Nokia: Value Investment or Value Trap?
Daniel is a member of The Motley Fool Blog Network -- entries represent the personal opinion of the blogger and are not formally edited.
The market has been punishing Nokia (NYSE: NOK) for years, with the Finnish phonemaker losing 90% of its value since 2007. Nokia is priced for underperformance, selling at a 10% discount to book value and a 70% discount to sales. However, its recent partnership with Microsoft (NASDAQ: MSFT) has gotten value investors interested.
The Lumia, Nokia's flagship device powered by the Windows Phone operating system, has charmed critics. And Nokia isn't alone in backing the Lumia: Microsoft is desperate to break into the mobile market, and telecom carriers like AT&T (NYSE: T) are eager to introduce a third operating system to compete with iOS and Android. All three companies are promoting the Lumia, leading many to conclude that better days are ahead for Nokia.
First quarter earnings put a chill on that enthusiasm like opening a sauna door to a Finnish winter. Net sales dropped 29%, with the critical Devices & Services segment plummeting 40% on lower volumes for smartphones. Gross margins on smartphones also fell, from 28.9% in 2011 to 15.6%. Nokia blames a “competitive environment,” particularly in Asia, for bringing volumes and margins down faster than expected as it transitions from older phones running its Symbian and MeeGo platforms to the Lumia and Windows Phone.
Unfortunately for Nokia, this “competitive environment” isn't going away. With sales of other devices in free fall, Nokia needs the Lumia to be a blockbuster. Nokia has a limited window to generate excitement before other devices steal the Lumia's thunder, and given the recent release of Samsung's Galaxy S III and the impending release of the iPhone 5 from Apple (NASDAQ: AAPL), it's entirely possible that that window has already passed. Even should Nokia and the Lumia's other supporters manage to keep the device in the spotlight, the Lumia faces serious challenges in ramping up volume or in maintaining margins.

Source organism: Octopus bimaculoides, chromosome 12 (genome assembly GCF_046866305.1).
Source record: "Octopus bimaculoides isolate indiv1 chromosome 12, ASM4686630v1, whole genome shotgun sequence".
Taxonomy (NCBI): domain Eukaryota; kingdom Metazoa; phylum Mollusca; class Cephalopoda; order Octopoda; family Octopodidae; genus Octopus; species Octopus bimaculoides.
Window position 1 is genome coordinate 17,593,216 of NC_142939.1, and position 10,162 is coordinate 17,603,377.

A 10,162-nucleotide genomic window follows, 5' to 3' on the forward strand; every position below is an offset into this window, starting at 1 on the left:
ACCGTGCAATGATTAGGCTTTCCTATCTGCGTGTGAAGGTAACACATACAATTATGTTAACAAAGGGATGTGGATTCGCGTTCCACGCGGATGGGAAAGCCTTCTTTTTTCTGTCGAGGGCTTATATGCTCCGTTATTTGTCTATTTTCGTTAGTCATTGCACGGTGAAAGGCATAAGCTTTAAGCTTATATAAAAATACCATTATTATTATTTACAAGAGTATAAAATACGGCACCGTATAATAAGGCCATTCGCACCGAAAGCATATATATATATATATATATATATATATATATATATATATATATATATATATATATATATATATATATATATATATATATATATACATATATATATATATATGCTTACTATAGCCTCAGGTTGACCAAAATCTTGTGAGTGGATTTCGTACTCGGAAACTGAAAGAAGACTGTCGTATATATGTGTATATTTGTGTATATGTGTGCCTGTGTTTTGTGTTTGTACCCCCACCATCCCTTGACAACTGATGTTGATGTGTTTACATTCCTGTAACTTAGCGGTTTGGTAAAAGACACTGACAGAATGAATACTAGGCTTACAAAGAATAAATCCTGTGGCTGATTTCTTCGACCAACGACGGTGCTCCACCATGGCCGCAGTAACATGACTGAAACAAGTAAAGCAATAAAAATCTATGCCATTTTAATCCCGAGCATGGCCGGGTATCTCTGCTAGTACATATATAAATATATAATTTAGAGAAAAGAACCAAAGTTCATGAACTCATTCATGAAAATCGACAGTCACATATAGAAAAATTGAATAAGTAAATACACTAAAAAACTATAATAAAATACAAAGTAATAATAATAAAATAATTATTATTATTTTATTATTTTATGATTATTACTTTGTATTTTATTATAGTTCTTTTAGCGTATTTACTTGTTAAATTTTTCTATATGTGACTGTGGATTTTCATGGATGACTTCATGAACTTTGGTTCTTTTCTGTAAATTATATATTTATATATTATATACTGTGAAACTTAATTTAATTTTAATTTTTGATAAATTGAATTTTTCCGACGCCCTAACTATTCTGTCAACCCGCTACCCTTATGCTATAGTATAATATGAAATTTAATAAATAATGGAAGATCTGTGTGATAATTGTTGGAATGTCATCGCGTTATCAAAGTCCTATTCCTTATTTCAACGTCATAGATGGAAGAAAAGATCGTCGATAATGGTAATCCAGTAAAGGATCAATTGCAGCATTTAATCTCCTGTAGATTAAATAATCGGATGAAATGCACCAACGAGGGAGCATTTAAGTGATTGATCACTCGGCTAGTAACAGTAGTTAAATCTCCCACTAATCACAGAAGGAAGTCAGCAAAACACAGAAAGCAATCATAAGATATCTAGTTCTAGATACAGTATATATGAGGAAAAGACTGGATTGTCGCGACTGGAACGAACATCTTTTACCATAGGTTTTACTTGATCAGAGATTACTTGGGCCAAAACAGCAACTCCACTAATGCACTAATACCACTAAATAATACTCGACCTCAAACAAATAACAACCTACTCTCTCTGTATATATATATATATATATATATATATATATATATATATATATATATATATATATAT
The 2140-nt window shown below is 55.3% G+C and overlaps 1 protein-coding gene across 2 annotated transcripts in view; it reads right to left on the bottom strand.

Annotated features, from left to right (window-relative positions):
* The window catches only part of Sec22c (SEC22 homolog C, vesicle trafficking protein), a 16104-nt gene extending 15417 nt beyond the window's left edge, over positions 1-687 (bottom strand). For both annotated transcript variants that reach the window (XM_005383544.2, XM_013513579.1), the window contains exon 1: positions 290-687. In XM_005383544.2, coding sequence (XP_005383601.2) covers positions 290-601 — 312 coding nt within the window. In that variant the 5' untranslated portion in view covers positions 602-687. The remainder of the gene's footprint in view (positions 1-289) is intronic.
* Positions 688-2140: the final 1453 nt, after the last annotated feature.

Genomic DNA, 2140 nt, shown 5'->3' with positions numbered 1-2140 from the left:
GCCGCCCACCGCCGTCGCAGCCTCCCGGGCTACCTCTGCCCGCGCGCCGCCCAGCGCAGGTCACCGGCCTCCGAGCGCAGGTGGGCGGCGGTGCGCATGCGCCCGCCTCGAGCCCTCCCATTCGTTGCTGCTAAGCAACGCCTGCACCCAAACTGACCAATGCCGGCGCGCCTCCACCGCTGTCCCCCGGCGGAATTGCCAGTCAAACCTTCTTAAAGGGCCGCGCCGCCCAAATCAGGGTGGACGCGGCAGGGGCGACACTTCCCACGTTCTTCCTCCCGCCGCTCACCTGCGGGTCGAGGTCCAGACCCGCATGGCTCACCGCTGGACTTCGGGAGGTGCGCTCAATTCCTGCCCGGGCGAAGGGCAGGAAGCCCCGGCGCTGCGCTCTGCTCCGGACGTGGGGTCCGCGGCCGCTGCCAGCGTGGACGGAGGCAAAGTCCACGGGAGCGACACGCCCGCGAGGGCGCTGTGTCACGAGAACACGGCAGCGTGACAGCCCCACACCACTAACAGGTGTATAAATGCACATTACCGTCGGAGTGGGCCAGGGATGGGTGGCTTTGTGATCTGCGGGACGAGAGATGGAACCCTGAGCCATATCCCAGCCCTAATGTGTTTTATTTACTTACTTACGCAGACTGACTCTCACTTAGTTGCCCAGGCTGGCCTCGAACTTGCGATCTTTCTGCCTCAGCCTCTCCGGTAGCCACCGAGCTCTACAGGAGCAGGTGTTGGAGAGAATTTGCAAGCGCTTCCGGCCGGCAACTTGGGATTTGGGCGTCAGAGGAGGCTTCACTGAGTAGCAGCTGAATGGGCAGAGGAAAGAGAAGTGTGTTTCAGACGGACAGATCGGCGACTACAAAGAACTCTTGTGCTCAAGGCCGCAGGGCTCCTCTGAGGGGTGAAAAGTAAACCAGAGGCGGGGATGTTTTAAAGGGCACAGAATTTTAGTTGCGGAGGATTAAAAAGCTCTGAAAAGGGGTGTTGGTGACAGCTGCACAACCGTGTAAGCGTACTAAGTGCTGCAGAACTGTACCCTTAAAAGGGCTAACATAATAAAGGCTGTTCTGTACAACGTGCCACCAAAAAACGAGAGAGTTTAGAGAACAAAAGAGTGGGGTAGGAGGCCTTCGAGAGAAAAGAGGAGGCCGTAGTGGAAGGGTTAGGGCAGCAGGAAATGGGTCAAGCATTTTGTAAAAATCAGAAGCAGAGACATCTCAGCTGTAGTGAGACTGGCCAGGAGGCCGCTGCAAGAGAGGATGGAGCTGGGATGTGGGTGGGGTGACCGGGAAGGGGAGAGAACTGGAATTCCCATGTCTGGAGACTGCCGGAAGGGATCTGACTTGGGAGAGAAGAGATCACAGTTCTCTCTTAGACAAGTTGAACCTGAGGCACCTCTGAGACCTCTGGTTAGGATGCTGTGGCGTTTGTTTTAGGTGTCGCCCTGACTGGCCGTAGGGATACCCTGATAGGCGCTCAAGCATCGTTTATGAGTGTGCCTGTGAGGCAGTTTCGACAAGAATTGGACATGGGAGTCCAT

Consumers buy a smartphone in part due to its ecosystem of apps, and here Windows Phone suffers. Windows Phone has about 70,000 apps, compared to over half a million for both Android and iOS. In a vicious cycle, as long as Microsoft's market share remains small, fewer developers will build apps for it, and if Windows Phone can't offer the apps consumers want, then volumes will languish.
Finally, even should Windows Phone prove successful, Nokia lacks an exclusivity agreement with Microsoft, leaving rival handset makers able to introduce competing Windows Phone devices. Samsung and HTC, in particular, have expressed interest in creating a device running the Windows Phone platform, and both companies are extremely competent device makers. Nokia has endured vanishing margins when faced with such competition in the past, and the Lumia may be no exception.
Nokia faces immense risks, and even a stunning success for the Lumia could primarily benefit Microsoft and leave Nokia as a low-margin commodity electronics producer. While a comeback is not impossible, value investors should consider that the market may be right about this one: the company's current share price could be an accurate reflection of Nokia's desperate circumstances and bleak future.
Daniel Ferry owns shares of Apple, and has sold short shares of Nokia (extremely profitably, he might add). The Motley Fool owns shares of Apple and Microsoft. Motley Fool newsletter services recommend Apple, Microsoft, and Nokia. Try any of our Foolish newsletter services free for 30 days. We Fools may not all hold the same opinions, but we all believe that considering a diverse range of insights makes us better investors. The Motley Fool has a disclosure policy.If you have questions about this post or the Fool’s blog network, click here for information.